People Get Sicker in Overcooled and Overheated Buildings
Energy-efficiency advocates fighting profligate energy use to overcool workplaces in summer and overheat them in winter now have a compelling new argument: people are healthier in spaces that are less severely conditioned. That is the finding of a peer-reviewed study by Mark Mendell, of Lawrence Berkeley National Laboratory, entitled “Indoor Thermal Factors and Symptoms in Office Workers: Findings from the U.S. EPA BASE Study.”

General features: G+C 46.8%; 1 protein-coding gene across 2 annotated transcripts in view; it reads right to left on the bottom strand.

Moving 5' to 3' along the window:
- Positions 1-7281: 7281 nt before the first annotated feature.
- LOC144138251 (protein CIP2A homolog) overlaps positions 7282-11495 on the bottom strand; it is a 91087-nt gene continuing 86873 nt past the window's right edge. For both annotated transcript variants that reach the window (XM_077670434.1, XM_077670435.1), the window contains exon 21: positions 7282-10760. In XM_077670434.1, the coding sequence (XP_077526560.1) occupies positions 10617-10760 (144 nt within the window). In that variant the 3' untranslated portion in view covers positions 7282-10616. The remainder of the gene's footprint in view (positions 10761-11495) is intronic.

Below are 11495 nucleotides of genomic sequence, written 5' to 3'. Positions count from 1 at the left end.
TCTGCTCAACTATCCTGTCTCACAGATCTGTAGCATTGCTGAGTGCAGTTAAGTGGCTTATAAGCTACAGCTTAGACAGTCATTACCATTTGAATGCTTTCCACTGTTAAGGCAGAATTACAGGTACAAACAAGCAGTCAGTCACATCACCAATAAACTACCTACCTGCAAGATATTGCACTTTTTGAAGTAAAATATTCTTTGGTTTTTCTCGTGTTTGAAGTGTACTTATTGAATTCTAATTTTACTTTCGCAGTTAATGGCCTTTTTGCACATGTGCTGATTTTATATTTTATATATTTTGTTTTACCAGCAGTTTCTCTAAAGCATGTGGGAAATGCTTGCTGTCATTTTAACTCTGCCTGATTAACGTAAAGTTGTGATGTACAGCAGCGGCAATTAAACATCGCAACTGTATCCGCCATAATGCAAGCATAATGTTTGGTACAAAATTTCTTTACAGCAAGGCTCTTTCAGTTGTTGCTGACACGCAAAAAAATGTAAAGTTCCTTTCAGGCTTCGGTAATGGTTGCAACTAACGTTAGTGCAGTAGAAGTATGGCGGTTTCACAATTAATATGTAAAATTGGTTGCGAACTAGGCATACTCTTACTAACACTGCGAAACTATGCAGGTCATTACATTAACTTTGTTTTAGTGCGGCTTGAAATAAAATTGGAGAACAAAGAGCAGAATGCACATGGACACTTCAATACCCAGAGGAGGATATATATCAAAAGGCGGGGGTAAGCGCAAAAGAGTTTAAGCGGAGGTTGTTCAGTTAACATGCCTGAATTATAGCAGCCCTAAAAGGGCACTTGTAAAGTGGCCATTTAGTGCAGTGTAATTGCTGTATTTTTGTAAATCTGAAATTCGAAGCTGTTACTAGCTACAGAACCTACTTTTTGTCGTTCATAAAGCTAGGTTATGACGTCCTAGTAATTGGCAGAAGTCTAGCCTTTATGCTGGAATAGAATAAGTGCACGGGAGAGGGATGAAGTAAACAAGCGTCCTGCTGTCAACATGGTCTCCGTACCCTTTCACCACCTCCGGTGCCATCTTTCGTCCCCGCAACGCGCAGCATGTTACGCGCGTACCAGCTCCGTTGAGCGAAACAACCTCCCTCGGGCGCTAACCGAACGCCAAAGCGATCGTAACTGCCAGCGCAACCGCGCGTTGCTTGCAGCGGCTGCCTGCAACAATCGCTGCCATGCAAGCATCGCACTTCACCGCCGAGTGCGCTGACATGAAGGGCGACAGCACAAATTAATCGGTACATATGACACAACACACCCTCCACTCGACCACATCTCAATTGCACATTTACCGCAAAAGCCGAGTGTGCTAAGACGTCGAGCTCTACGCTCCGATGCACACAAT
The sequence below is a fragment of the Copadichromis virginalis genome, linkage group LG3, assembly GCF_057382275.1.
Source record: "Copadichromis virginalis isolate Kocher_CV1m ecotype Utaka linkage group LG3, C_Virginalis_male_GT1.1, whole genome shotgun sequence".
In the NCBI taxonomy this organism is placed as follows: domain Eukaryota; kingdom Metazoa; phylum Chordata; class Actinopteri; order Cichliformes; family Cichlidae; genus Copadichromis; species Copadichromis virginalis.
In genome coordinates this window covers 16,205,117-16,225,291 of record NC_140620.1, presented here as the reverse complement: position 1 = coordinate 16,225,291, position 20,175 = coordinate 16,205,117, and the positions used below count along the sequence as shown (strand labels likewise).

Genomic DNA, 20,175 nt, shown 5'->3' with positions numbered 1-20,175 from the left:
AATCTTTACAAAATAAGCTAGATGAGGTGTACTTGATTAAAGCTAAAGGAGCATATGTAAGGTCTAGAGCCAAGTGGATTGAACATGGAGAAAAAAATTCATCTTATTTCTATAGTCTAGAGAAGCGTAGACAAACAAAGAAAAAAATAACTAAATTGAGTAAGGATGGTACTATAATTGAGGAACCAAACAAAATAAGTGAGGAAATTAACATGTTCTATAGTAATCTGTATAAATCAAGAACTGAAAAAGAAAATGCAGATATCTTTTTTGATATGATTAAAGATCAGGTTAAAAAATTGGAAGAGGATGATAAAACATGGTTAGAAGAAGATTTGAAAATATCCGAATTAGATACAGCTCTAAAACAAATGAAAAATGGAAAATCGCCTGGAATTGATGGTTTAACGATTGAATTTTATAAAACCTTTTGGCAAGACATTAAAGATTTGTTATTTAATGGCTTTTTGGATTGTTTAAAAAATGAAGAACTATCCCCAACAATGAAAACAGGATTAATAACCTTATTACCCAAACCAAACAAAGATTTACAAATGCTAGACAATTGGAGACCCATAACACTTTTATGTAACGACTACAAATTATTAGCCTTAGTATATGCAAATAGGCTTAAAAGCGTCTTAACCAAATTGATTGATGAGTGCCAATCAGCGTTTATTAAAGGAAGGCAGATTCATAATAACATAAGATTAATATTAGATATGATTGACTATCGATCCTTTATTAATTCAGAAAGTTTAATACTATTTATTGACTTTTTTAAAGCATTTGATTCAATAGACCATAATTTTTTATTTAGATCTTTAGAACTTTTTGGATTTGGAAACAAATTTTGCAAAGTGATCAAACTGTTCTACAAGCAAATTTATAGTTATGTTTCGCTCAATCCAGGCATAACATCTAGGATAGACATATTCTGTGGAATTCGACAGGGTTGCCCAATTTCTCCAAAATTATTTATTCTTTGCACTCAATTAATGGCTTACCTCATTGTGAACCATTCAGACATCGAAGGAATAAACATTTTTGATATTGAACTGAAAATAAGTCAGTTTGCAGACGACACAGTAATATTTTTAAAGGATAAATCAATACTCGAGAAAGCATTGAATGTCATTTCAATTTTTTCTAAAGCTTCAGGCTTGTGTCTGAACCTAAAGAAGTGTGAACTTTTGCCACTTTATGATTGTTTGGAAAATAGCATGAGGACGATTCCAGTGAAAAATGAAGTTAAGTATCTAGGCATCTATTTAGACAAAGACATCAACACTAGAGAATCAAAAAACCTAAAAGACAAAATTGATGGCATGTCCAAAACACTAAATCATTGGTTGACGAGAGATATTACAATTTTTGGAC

Mendell analyzed data from 95 buildings characterized in the U.S. Environmental Protection Agency's Building Assessment Survey and Evaluation (BASE) Study, comparing indoor temperatures to recommended comfort levels. They found that the buildings were consistently overcooled in the summer and some were overheated in winter. They then checked for a range of building-related health symptoms, and found that both cooler indoor temperatures in summer and warmer temperatures in winter consistently correlated with more symptoms.
The paper, LBNL-2083E, wason August 24, 2009, and has been accepted for publication in Indoor Air.
Published September 17, 2009